Next Gen Smartphones Driving Noise Cancellation Market


Next generation smartphones such as Google’s Nexus One and the Motorola Droid, are boosting the noise cancellation market

The arrival of next generation smartphones such as Google Nexus One and Motorola Droid, as well as MP3 players and laptops, is helping global shipments of the electronics used in noise cancellation microphones.

According to researcher iSuppli, shipments of microelectromechanical systems (MEMs) microphones, which aid in active noise cancellation (ANC) technology, are now expected to reach 1.2 billion worldwide in 2013, up from iSuppli’s earlier forecast of 1.1 billion.

“ANC reduces or eliminates ambient noise, silencing background sounds that can make it hard to concentrate, sleep or listen to music or engage in cell phone conversations,” writes Jérémie Bouchaud, an analyst with iSuppli.

“ANC leverages recent progress made by audio CODEC companies like Audience or Wolfson Microelectroncs in dedicated noise-suppression integrated circuits (ICs),” Bouchaud continued. “ANC leverages MEMs microphones, which are preferred over traditional electret condense microphones (ECM) for that function.”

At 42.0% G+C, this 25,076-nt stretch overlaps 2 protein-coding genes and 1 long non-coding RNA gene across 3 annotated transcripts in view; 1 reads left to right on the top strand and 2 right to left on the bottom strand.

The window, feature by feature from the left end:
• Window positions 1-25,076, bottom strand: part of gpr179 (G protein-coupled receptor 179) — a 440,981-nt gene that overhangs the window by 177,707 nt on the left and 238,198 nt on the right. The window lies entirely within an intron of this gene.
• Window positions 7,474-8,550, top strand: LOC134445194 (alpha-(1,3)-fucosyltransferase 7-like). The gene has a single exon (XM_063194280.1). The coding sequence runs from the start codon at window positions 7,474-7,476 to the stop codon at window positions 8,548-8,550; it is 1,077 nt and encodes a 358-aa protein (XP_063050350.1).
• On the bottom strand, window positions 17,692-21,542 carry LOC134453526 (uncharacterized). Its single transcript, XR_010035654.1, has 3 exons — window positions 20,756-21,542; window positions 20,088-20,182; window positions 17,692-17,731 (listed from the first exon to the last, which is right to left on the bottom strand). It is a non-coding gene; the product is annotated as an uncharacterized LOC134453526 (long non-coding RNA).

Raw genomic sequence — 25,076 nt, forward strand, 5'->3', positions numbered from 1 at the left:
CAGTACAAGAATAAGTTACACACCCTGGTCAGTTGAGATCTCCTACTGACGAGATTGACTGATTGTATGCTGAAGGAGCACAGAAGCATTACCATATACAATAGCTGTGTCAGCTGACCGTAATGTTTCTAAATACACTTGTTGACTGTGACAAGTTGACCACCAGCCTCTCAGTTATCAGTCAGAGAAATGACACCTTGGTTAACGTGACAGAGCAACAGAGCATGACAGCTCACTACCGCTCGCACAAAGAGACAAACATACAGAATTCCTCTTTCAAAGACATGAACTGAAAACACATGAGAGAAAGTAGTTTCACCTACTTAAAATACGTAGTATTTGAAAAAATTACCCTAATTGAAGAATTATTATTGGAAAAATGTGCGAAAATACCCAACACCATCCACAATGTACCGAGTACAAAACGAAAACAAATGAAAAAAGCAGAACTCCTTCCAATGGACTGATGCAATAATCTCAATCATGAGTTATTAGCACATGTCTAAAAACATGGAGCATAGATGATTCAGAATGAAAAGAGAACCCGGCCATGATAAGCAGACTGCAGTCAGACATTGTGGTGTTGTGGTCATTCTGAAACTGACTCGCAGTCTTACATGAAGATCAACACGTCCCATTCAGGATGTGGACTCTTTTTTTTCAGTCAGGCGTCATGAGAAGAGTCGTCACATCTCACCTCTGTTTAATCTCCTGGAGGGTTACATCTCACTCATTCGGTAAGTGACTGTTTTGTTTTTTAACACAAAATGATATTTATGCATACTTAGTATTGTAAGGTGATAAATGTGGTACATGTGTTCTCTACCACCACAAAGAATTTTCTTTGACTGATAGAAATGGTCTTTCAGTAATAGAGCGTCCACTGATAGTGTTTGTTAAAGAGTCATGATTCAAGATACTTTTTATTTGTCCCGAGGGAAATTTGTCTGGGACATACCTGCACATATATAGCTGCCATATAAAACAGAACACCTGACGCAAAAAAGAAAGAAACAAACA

In 2009, Sony introduced an ANC headset featuring 99 percent noise cancellation, and at the 2010 Consumer Electronics Show, it introduced the first earbuds with noise cancellation.


Additionally, teardowns of the Nexus One and the Droid by iSuppli have revealed two MEMs microphones in each smartphone, and Nokia recently introduced an ANC-equipped headset using 10 MEMs microphones, according to iSuppli.

In addition to improving call quality, the microphones can adjust voice volume and are ideal for enabling voice commands – a feature growing in popularity and also offered by the Apple iPhone 3GS.

Compared to ECMs, iSuppli writes, MEMs microphones also offer better performance in terms of “size, sensitivity, signal-to-noise ratio and suitability for use with digital signal processors.”

Recently, iSuppli has also found MEMs in MP3 players, including the newest iPod nano, and laptops. In the iPod, iSuppli reports, an ultra-thin MEMs microphone works to support the video camera.

In 2009, iSuppli reports that 367.5 million units of MEMs microphones shipped worldwide, and in 2010 that figure is expected to reach 521.3 million units.

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